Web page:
Works in the Herald 1934

Dr. Ida Spelleman, librarian of the British Phrenological Society, addressing an audience of girls in London on Monday, warned them not to marry men because they looked nice, but to choose men with well-balanced heads, and especially to beware of flat-skulled men.

I wed him because he looked nice (said she)
   And I feared to be left on the shelf.
For I wouldn't take mother's advice (said she),
   So I've no one to blame but myself.
My friends always said that he had a flat head
   And a curious cranial kink;
But I feel 'neath the spell of his lovely marcel . . . 
   Now he's bald, and he's taken to drink.

I wed him because he looked slim (said she)
   And athletic and noble and brave.
I thought there was no one like him (said she),
   For he really knew how to behave.
Now he's humble and meek, and, whenever I speak,
   He cringes and crawls like a tyke.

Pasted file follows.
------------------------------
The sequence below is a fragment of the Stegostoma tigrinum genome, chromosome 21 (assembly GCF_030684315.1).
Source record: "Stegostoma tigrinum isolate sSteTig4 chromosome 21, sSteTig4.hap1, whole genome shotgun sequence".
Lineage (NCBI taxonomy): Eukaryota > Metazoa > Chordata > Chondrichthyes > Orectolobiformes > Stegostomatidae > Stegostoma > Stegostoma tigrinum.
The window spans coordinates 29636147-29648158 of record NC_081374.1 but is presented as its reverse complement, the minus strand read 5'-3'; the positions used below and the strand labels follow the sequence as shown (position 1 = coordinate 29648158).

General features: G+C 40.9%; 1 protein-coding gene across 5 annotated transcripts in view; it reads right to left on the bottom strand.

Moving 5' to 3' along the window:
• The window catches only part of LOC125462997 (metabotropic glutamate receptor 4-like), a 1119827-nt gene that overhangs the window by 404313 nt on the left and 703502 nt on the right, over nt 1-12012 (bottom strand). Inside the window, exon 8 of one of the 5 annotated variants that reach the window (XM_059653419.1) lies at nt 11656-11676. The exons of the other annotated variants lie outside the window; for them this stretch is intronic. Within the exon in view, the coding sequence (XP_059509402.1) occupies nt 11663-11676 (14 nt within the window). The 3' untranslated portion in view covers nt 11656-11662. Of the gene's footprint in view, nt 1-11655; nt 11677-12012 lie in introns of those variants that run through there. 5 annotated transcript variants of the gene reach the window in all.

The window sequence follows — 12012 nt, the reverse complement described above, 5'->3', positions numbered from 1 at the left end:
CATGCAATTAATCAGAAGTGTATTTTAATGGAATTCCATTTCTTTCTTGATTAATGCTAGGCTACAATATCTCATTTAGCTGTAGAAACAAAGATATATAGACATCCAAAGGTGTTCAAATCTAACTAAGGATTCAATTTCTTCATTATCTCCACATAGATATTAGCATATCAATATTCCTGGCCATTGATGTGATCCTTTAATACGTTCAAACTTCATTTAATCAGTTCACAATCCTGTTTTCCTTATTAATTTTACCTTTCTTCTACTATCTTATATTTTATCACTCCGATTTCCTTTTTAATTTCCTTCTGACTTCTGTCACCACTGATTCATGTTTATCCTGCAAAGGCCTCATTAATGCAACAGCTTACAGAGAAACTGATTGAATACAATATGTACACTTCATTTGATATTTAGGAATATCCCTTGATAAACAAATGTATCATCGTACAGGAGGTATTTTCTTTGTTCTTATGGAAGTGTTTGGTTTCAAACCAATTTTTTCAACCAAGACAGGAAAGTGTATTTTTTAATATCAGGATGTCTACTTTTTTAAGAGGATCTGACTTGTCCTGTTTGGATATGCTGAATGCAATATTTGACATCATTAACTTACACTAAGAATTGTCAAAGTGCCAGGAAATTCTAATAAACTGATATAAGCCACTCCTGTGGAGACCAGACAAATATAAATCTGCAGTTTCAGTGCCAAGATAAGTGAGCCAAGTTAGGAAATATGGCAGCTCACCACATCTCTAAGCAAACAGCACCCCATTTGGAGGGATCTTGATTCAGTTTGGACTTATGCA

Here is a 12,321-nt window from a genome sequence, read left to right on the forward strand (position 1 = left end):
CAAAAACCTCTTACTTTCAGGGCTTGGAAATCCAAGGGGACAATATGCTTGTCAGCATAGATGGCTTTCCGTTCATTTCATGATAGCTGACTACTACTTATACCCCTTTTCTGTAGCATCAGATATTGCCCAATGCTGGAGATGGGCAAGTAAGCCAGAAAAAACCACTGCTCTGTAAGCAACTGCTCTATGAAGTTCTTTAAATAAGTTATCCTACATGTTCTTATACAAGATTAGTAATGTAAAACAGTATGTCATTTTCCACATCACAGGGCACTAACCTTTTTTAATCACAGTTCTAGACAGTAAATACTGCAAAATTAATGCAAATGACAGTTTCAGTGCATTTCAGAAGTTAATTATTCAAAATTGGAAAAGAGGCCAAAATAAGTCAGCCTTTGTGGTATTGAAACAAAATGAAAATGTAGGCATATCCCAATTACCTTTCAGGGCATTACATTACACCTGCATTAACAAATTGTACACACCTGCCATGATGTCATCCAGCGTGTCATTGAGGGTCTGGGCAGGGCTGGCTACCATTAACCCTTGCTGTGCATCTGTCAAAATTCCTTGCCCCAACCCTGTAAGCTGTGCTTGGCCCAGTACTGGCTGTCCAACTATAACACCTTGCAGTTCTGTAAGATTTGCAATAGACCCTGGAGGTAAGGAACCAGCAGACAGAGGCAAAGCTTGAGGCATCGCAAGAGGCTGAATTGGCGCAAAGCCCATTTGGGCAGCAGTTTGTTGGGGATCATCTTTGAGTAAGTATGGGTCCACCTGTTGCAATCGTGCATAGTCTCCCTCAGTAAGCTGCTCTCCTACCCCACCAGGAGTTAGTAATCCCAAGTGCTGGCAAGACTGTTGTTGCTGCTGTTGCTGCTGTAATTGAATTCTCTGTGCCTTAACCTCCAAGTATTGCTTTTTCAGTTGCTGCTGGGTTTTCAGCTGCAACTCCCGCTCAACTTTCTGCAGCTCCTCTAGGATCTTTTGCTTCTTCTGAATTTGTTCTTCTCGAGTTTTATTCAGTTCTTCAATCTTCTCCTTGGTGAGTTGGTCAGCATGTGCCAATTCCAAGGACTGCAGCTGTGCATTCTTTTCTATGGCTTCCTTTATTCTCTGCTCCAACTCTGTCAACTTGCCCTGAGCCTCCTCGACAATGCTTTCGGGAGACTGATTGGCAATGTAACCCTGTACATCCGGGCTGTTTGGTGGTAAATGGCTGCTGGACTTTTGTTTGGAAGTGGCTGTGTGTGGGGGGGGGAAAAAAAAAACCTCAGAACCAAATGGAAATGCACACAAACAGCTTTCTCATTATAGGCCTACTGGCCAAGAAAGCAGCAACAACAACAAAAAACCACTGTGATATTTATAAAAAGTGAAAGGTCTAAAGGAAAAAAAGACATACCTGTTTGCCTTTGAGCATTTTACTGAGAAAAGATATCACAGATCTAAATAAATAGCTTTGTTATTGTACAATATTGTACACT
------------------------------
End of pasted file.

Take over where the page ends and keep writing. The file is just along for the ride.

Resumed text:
Tho' bay-windowed in front, he's the soul of a runt;
   And I bully him just as I like.

I wed him because he looked sweet (said she),
   Of manhood my very ideal.
I thought that my bliss was complete (said she);
   I could hardly believe he was real.
But he's real right enough; tho' not quite of the stuff
   I'd imagined the day I said "Yes";
But I hardly mind that, tho' he's bald and he's fat
   And slovenly, too, in his dress.

I wed him for better or worse (said she)
   When with love I was slightly insane.
But there's ne'er a regret that I nurse (said she),
   For I've really small cause to complain.
For I'm fifty and fat, and my arches are flat,
   And I grumble and fidget and fuss.
Yet he thought me, he said a dream child when we wed.
   So it's just fifty-fifty with us.

Herald, 31 January 1934, p6

Copyright © Perry Middlemiss 2002-03